In this article and video tutorial, you’ll learn how to edit images using both Lightroom and Luminar AI. You’ll see why I recommend using both and how to use them together.
You’ll learn how to use Luminar AI as a plugin (two methods) and see what it can do to enhance and perfect your images.
Why I use both Lightroom and Luminar AI in my workflow
If you’ve been following me for a while, you’ll know that I only ever recommend and teach what I use myself. So the photo editing workflow I outline in the video below is exactly how I process my own images to the final stage.
Step #1 – Basic edits in Lightroom
Lightroom is my base catalog and I import all my images into it so I can sort, tag, flag, rename, and so on. I also do my culling and basic editing inside Lightroom. What I consider basic editing includes the following adjustments made globally (to the entire image):
- Color corrections like white balance and saturation level
- Exposure or brightness level corrections or tweaks
- Contrast of the image overall
To learn how to choose the best images faster and how to prepare your images to the preview quality level (ready to show your subjects or models) CLICK HERE or on the image below.
Step #2 – Final edits in Luminar AI and Photoshop
Once my model has chosen the images they want, then I move into the final editing stage where I work on each image on an individual basis. That’s when I do things like the following:
- Facial and skin retouching
- Removal of distracting objects in the background or on the edge of the image
- Special effects like toning, converting to B&W, adding a mysterious or soft glow, sky replacement and enhancement, etc.
- Combining two images together (for group photos as an example)
Lightroom is only capable of doing some of those things and in the case of facial and skin retouching, there are much better and faster ways of doing it. So this is where Luminar AI comes into play (and in some cases, Photoshop, as you’ll see in the video).
Lightroom > Luminar AI workflow – two methods
The best way for me to explain my full workflow is to show you.
Watch the video below now and you’ll learn how to use Luminar AI as a plugin for Lightroom, the two different methods to open Luminar (or any plugin), and when and why to use each.
Here is a quick summary of the two ways of opening Luminar AI as a plugin for Lightroom.
Learn how to use Lightroom Classic in my Lightroom for Photographers: The Complete Course. Even seasoned Lightroom users report that they’ve learned a ton of things there weren’t aware of. Check it out here.
Method #1 – open directly into Luminar AI
Right-click on the image you want to use and choose Edit in > Luminar AI from the list. That will take you directly to Luminar AI.
The pro of this method is there is one less step and you can do your Luminar AI edits quickly, save, apply and head back to Lightroom with the new image.
The disadvantage or con is that the edits are applied and are baked-in and you cannot get back to alter any of the settings or continue from where you left off. It is final.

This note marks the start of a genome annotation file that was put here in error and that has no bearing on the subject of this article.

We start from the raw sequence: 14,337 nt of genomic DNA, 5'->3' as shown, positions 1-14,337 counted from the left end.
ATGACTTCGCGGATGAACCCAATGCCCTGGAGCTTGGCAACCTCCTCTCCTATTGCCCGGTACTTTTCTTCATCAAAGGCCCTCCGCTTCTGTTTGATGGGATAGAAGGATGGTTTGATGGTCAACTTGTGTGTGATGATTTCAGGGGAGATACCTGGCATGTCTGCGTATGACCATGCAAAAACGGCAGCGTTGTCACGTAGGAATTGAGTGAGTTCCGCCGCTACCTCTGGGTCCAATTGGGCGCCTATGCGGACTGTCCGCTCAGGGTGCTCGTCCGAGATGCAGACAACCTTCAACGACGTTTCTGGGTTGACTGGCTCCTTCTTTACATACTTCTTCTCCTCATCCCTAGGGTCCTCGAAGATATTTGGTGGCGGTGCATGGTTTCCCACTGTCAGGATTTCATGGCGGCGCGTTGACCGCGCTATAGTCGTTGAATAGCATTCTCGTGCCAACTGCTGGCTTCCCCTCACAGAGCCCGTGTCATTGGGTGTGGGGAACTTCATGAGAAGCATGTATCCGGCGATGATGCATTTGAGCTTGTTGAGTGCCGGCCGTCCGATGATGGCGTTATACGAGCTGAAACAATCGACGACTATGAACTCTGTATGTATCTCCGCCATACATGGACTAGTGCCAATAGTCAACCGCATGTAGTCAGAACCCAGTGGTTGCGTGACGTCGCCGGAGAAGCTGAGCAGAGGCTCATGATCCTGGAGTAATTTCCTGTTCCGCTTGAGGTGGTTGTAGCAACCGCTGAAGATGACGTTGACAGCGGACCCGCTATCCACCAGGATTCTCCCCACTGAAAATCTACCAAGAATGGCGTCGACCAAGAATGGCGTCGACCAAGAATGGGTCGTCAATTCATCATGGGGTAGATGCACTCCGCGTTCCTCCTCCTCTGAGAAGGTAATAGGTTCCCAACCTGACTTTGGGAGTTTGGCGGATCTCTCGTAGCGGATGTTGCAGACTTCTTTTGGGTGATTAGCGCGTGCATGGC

Method #2 – open as a Smart Object in Photoshop then apply Luminar AI as a filter
This method adds an interim step between Lightroom and Luminar AI, that is Photoshop. You start off the same by right-clicking the image. But then you choose Open as Smart Object in PS.
Once you’re inside Photoshop you can then do any advanced editing you want including opening Luminar AI as a filter. Make your edits, apply the Luminar AI edits, save in Photoshop and you’re right back to Lightroom again with a new image.
The advantage of this method is that it’s completely editable later. You can open the PSD (Photoshop Document) from Lightroom and you’ll see Luminar AI applied as a filter. From there you can get back to Luminar and all the changes you made there, tools applied, are all editable.
NOTE: If you use this method and want to open the PSD and continue from where you left off last time, make sure you follow the path shown below this time! This is described and shown in the video as well.
The disadvantage is that it takes more time to open Photoshop and add the extra step. Your computer may also have trouble running all three photo applications at the same time.
When to choose each method
I personally use both methods to launch Luminar AI as a plugin.
When I just need to do one thing, a quick edit that I know I won’t need to alter later such as adding the Orton Effect, I use method #1 above.
If I have any other advanced editing that I need to use Photoshop to do such as a head swap, major cloning or object removal (FYI Luminar AI’s Erase tool does a great job of that too), or using the Liquify filter then I use method #2.
Luminar AI and Luminar Neo
I want to mention that this video was made at a time when Luminar Neo has been announced but hasn’t been shipped yet. So I am currently using Luminar AI in my workflow.
Once I have Luminar Neo, I will most likely be swapping them out and proceeding with Luminar Neo. CLICK HERE or on the logo below to pre-order or learn more about Luminar Neo.
There are two other videos all about Luminar Neo where I answered a lot of the FAQs and demonstrated three of the new tools. You can watch both videos here:
Update: I’ve now gotten access to the initial build so check out my review of the first few tools in Luminar Neo. The page will be updated with a full review when the public version is available. If you’re reading this and already own it, you can fast track your skills with it using my Luminar Neo Course.
Now I’m curious to hear from you. What is your workflow?
Please tell me in the comment area below:
- What is your main editing software and why?
- Do you use any plugins?
- If so, which ones?
- Is there any part of the process you are struggling with or that isn’t working for you?
Was it helpful for you to see my full workflow from beginning to end? I hope you picked up a few tips you can use in yours.